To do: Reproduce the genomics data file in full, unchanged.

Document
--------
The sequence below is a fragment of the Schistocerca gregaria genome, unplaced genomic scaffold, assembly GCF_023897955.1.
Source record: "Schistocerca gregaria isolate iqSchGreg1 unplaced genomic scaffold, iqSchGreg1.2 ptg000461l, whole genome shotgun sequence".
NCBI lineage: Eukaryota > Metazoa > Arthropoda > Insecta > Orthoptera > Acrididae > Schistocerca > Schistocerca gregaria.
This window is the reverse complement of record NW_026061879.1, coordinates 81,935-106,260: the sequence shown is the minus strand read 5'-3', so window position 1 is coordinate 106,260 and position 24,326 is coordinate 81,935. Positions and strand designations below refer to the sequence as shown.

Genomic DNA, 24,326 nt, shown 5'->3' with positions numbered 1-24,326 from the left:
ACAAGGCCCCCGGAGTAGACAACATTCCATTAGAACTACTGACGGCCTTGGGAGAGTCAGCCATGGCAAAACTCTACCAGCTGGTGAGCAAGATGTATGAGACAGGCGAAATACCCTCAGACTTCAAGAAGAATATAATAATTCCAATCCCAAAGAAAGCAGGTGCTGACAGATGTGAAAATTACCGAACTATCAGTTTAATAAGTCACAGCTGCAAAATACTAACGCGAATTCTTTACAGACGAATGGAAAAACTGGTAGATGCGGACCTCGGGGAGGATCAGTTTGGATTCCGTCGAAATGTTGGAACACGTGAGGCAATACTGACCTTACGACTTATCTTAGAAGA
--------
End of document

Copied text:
The sequence below is a fragment of the Schistocerca gregaria genome, unplaced genomic scaffold, assembly GCF_023897955.1.
Source record: "Schistocerca gregaria isolate iqSchGreg1 unplaced genomic scaffold, iqSchGreg1.2 ptg000461l, whole genome shotgun sequence".
NCBI lineage: Eukaryota > Metazoa > Arthropoda > Insecta > Orthoptera > Acrididae > Schistocerca > Schistocerca gregaria.
This window is the reverse complement of record NW_026061879.1, coordinates 81,935-106,260: the sequence shown is the minus strand read 5'-3', so window position 1 is coordinate 106,260 and position 24,326 is coordinate 81,935. Positions and strand designations below refer to the sequence as shown.

Genomic DNA, 24,326 nt, shown 5'->3' with positions numbered 1-24,326 from the left:
ACAAGGCCCCCGGAGTAGACAACATTCCATTAGAACTACTGACGGCCTTGGGAGAGTCAGCCATGGCAAAACTCTACCAGCTGGTGAGCAAGATGTATGAGACAGGCGAAATACCCTCAGACTTCAAGAAGAATATAATAATTCCAATCCCAAAGAAAGCAGGTGCTGACAGATGTGAAAATTACCGAACTATCAGTTTAATAAGTCACAGCTGCAAAATACTAACGCGAATTCTTTACAGACGAATGGAAAAACTGGTAGATGCGGACCTCGGGGAGGATCAGTTTGGATTCCGTCGAAATGTTGGAACACGTGAGGCAATACTGACCTTACGACTTATCTTAGAAGA